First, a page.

Nikkei closes at 4-wk low on US fiscal woes, weak GDP
* Nikkei drops for 6th day
* Nikkei may fall to 8,534 - analyst
* Suzuki Motor climbs on strong H1, keeps full-year outlook
By Ayai Tomisawa and Dominic Lau
TOKYO, Nov 12 (Reuters) - Japan's Nikkei stock average fell for a sixth straight day and closed at a four-week low on Monday, hurt by a strong yen and worries about a possible U.S. fiscal crisis that may push the world's largest economy into recession
Data showing Japan's economy had shrunk 0.9 percent in the three months to September - its first contraction in three quarters - further dulled investors' appetite for risk, as it highlighted how slowing global growth and tensions with China are nudging the world's third-largest economy into recession.
The Nikkei fell 0.9 percent to 8,676.44, and the broader Topix dropped 1.1 percent to 722.58.
Investors are concerned about the ability of the administration of U.S. President Barack Obama to strike a compromise with Congress over cutting the fiscal deficit, otherwise $600 billion worth of tax hikes and spending cuts will kick in early next year.
Exporters, which will be hurt most if the United States slips into recession, took a beating. Toyota Motor Corp , Honda Motor Co, Canon Inc and Nikon Corp were down between 1.2 and 1.8 percent.
Sony Corp shed 2.6 percent after Moody's Investors Service cut the consumer electronics maker's debt rating to Baa3, just one notch above 'junk' rating, citing shrinking demand for its products.
"It's partly due to the GDP," a trader at a foreign bank said. "It's also partly the feeling that the yen is getting stronger again, partly the concern over the (U.S.) 'fiscal cliff'.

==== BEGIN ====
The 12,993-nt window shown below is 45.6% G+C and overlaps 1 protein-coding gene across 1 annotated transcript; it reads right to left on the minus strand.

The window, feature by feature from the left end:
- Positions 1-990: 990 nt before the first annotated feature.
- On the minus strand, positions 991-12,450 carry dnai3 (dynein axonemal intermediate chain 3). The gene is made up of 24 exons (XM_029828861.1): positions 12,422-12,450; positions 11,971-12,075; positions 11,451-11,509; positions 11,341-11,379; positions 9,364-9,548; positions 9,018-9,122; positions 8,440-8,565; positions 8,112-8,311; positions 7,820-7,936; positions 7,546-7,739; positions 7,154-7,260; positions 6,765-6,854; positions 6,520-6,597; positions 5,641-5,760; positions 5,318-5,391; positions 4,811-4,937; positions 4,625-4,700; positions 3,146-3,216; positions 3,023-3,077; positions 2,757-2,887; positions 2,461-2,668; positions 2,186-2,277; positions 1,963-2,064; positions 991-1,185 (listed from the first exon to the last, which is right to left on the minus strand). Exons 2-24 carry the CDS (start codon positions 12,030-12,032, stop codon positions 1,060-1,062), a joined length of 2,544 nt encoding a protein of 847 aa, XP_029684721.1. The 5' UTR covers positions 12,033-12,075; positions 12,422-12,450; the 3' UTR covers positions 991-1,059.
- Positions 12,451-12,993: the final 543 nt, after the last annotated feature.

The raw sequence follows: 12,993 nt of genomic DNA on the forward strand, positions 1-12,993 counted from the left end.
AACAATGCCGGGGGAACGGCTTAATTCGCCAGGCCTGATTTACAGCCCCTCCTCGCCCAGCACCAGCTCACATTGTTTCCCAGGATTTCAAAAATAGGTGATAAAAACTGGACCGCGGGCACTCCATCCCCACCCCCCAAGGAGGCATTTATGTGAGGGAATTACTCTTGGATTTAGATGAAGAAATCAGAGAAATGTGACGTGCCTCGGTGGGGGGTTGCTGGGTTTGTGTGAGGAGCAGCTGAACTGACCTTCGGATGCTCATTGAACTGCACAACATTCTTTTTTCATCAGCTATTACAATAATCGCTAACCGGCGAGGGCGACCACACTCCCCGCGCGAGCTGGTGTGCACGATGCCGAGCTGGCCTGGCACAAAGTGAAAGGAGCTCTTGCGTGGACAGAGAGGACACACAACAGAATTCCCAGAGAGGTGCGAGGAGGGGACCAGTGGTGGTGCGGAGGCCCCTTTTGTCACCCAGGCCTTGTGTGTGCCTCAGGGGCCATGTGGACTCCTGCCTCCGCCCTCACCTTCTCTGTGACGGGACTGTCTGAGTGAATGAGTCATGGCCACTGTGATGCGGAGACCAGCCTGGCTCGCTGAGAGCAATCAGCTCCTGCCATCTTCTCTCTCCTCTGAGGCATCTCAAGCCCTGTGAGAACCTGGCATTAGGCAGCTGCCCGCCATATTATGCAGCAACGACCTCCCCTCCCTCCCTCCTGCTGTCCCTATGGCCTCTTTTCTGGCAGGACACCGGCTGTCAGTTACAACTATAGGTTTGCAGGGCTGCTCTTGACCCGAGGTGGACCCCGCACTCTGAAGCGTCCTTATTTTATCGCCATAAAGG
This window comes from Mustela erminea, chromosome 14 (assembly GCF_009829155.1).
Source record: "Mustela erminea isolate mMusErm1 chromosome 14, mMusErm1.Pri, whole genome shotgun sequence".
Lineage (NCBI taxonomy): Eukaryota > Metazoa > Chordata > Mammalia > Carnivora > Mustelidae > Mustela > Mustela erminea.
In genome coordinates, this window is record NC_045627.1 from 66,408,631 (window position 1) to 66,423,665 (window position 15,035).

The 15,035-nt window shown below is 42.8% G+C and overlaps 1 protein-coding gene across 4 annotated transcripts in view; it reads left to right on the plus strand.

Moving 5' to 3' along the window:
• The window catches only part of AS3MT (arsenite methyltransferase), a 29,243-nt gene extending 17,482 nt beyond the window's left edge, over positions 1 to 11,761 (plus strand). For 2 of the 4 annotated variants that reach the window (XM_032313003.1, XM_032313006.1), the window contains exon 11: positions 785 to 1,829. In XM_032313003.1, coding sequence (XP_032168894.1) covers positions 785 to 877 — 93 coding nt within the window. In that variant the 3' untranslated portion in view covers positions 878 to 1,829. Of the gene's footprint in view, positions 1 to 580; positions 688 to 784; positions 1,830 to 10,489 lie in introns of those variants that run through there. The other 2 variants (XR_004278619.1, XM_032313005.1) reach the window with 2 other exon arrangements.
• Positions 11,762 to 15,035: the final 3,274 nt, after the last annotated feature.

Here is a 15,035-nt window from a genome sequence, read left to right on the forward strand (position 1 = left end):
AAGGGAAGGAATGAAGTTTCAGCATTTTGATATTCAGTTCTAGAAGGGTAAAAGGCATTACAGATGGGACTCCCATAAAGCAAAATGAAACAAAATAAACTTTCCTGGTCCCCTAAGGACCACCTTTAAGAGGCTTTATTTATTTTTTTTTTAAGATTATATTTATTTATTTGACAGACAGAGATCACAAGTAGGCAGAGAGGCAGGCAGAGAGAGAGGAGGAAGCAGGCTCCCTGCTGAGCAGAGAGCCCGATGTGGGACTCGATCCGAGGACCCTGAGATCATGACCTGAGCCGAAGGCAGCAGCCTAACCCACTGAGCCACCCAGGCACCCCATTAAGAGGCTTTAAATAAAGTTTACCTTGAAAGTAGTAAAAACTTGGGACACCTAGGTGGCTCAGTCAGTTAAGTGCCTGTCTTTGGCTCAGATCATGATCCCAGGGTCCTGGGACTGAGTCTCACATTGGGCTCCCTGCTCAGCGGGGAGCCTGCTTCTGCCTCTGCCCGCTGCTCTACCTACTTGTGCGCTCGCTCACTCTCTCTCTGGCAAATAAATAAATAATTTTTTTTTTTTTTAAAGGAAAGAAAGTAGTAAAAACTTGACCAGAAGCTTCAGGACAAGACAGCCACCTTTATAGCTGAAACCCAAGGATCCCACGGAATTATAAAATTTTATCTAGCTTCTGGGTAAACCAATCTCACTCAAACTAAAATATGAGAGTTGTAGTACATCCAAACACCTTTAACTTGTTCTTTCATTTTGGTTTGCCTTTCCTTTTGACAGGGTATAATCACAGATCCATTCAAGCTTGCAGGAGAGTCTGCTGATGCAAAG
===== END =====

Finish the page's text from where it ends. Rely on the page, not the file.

A stronger yen will also hurt exporters, and traders said the Bank of Japan had so far failed to convince the market its stimulus measure were having an effect on the currency.
"Investors are thinking that the yen may not weaken even if the central bank eases monetary," said Hiroyuki Fukunaga, chief executive of Investrust, adding that in the next few weeks the Nikkei may test a support level of 8,534, a closing price of Oct. 12.
Bank of Japan Governor Masaaki Shirakawa said the central bank will continue to pursue powerful monetary easing, taking into account the risk that rises in the yen can hurt Japan's economy.
But he stressed that flooding markets with cash alone won't nudge up prices in countries like Japan where interest rates are already near zero, repeating his call for government efforts to boost growth potential such as deregulation and structural reform.
Adding to the gloom, company earnings have been weak this quarterly reporting season, with 59 percent of 141 Nikkei companies that have reported so far undershooting market expectations, according to Thomson Reuters StarMine. That compared with 54 percent in the previous quarter.
SUZUKI, MAZDA OUTPERFORM
Among the gainers were Suzuki Motor Corp, which surged 4.5 percent after the automaker's nine-month net profit rose 30.9 percent. Suzuki also maintained its full-year outlook, saying that a decline in sales in China on anti-Japan sentiment would be offset by gains in Southeast Asia.
Mazda Motor Corp climbed 1.0 percent after it and Toyota said Mazda would produce Toyota vehicles for the North American market at its new plant in Mexico.
The benchmark Nikkei is still up 2.6 percent this year, trailing a 9.7 percent gain in the U.S. S&P 500 and a 10.5 percent rise in the pan-European STOXX Europe 600.
Credit Suisse said in a report it was keeping Japanese stocks at 'benchmark' in its global equities model portfolio but noted that Japan's monetary policy remained tight and earnings momentum was poor.
Credit Suisse said it was kept from going underweight by the probability that the Liberal Democratic Party will win power at elections expected next year, very cheap asset valuations and the cyclical nature of many Japanese companies.
Japanese equities carry a 12-month forward price-to-book ratio of 0.83, much cheaper than the S&P 500's 1.9 and STOXX Europe 600's 1.38, data from Thomson Reuters Datastream showed.
Volume was low, with 1.26 billion shares changing hands on the Tokyo stock exchange's first section, lower than last week's average daily volume of 1.59 billion shares.
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DAVOS, Switzerland - Central banks have done their best to rescue the world economy by printing money and politicians must now act fast to enact structural reforms and pro-investment policies to boost growth, central bankers said on Saturday.